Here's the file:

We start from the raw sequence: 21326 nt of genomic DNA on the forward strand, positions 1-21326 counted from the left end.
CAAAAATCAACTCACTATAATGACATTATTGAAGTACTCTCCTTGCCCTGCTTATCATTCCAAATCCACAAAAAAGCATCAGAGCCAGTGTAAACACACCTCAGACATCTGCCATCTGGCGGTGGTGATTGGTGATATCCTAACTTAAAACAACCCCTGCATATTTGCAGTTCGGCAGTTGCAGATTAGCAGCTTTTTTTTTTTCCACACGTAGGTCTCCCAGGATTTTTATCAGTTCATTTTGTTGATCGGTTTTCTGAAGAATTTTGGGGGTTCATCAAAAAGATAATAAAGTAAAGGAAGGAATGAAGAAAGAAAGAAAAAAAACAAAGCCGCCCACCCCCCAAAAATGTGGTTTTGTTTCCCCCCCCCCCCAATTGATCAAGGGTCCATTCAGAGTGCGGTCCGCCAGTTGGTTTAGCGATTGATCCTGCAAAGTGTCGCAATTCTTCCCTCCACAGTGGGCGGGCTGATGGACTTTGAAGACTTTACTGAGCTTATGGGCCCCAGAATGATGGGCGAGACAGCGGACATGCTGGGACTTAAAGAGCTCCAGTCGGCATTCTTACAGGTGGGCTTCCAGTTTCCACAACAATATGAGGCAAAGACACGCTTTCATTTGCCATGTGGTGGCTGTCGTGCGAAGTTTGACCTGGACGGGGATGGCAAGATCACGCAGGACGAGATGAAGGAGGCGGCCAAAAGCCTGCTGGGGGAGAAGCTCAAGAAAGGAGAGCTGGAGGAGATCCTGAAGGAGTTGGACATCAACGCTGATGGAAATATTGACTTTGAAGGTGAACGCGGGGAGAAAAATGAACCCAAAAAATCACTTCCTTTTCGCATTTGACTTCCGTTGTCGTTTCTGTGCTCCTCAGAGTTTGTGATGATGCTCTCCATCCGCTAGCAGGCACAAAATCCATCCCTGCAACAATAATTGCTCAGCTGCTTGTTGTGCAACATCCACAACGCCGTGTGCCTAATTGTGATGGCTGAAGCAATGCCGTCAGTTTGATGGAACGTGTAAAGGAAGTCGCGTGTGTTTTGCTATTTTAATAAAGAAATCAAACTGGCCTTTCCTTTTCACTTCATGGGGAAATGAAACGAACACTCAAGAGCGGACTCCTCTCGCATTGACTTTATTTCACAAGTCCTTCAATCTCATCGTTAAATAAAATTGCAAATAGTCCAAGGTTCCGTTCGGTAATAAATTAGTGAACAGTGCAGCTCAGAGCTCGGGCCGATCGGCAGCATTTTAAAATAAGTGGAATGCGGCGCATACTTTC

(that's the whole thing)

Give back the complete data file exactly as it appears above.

We start from the raw sequence: 21326 nt of genomic DNA on the forward strand, positions 1-21326 counted from the left end.
CAAAAATCAACTCACTATAATGACATTATTGAAGTACTCTCCTTGCCCTGCTTATCATTCCAAATCCACAAAAAAGCATCAGAGCCAGTGTAAACACACCTCAGACATCTGCCATCTGGCGGTGGTGATTGGTGATATCCTAACTTAAAACAACCCCTGCATATTTGCAGTTCGGCAGTTGCAGATTAGCAGCTTTTTTTTTTTCCACACGTAGGTCTCCCAGGATTTTTATCAGTTCATTTTGTTGATCGGTTTTCTGAAGAATTTTGGGGGTTCATCAAAAAGATAATAAAGTAAAGGAAGGAATGAAGAAAGAAAGAAAAAAAACAAAGCCGCCCACCCCCCAAAAATGTGGTTTTGTTTCCCCCCCCCCCCAATTGATCAAGGGTCCATTCAGAGTGCGGTCCGCCAGTTGGTTTAGCGATTGATCCTGCAAAGTGTCGCAATTCTTCCCTCCACAGTGGGCGGGCTGATGGACTTTGAAGACTTTACTGAGCTTATGGGCCCCAGAATGATGGGCGAGACAGCGGACATGCTGGGACTTAAAGAGCTCCAGTCGGCATTCTTACAGGTGGGCTTCCAGTTTCCACAACAATATGAGGCAAAGACACGCTTTCATTTGCCATGTGGTGGCTGTCGTGCGAAGTTTGACCTGGACGGGGATGGCAAGATCACGCAGGACGAGATGAAGGAGGCGGCCAAAAGCCTGCTGGGGGAGAAGCTCAAGAAAGGAGAGCTGGAGGAGATCCTGAAGGAGTTGGACATCAACGCTGATGGAAATATTGACTTTGAAGGTGAACGCGGGGAGAAAAATGAACCCAAAAAATCACTTCCTTTTCGCATTTGACTTCCGTTGTCGTTTCTGTGCTCCTCAGAGTTTGTGATGATGCTCTCCATCCGCTAGCAGGCACAAAATCCATCCCTGCAACAATAATTGCTCAGCTGCTTGTTGTGCAACATCCACAACGCCGTGTGCCTAATTGTGATGGCTGAAGCAATGCCGTCAGTTTGATGGAACGTGTAAAGGAAGTCGCGTGTGTTTTGCTATTTTAATAAAGAAATCAAACTGGCCTTTCCTTTTCACTTCATGGGGAAATGAAACGAACACTCAAGAGCGGACTCCTCTCGCATTGACTTTATTTCACAAGTCCTTCAATCTCATCGTTAAATAAAATTGCAAATAGTCCAAGGTTCCGTTCGGTAATAAATTAGTGAACAGTGCAGCTCAGAGCTCGGGCCGATCGGCAGCATTTTAAAATAAGTGGAATGCGGCGCATACTTTC